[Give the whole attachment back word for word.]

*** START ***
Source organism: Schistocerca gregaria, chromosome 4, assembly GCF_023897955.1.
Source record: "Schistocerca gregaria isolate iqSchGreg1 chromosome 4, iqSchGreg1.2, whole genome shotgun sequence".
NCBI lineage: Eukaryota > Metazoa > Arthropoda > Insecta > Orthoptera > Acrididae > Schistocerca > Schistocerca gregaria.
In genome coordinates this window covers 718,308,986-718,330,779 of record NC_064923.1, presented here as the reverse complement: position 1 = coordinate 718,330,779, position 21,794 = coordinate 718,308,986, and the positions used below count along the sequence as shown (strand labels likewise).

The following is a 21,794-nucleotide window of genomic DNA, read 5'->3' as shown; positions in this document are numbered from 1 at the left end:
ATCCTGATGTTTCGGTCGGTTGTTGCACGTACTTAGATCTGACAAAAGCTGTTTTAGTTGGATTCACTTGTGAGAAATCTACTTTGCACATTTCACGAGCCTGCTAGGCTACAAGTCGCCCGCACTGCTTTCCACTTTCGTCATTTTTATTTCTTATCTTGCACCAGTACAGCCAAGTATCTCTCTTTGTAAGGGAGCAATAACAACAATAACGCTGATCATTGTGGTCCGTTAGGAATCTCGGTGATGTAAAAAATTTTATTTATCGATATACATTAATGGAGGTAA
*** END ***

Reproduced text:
Source organism: Schistocerca gregaria, chromosome 4, assembly GCF_023897955.1.
Source record: "Schistocerca gregaria isolate iqSchGreg1 chromosome 4, iqSchGreg1.2, whole genome shotgun sequence".
NCBI lineage: Eukaryota > Metazoa > Arthropoda > Insecta > Orthoptera > Acrididae > Schistocerca > Schistocerca gregaria.
In genome coordinates this window covers 718,308,986-718,330,779 of record NC_064923.1, presented here as the reverse complement: position 1 = coordinate 718,330,779, position 21,794 = coordinate 718,308,986, and the positions used below count along the sequence as shown (strand labels likewise).

The following is a 21,794-nucleotide window of genomic DNA, read 5'->3' as shown; positions in this document are numbered from 1 at the left end:
ATCCTGATGTTTCGGTCGGTTGTTGCACGTACTTAGATCTGACAAAAGCTGTTTTAGTTGGATTCACTTGTGAGAAATCTACTTTGCACATTTCACGAGCCTGCTAGGCTACAAGTCGCCCGCACTGCTTTCCACTTTCGTCATTTTTATTTCTTATCTTGCACCAGTACAGCCAAGTATCTCTCTTTGTAAGGGAGCAATAACAACAATAACGCTGATCATTGTGGTCCGTTAGGAATCTCGGTGATGTAAAAAATTTTATTTATCGATATACATTAATGGAGGTAA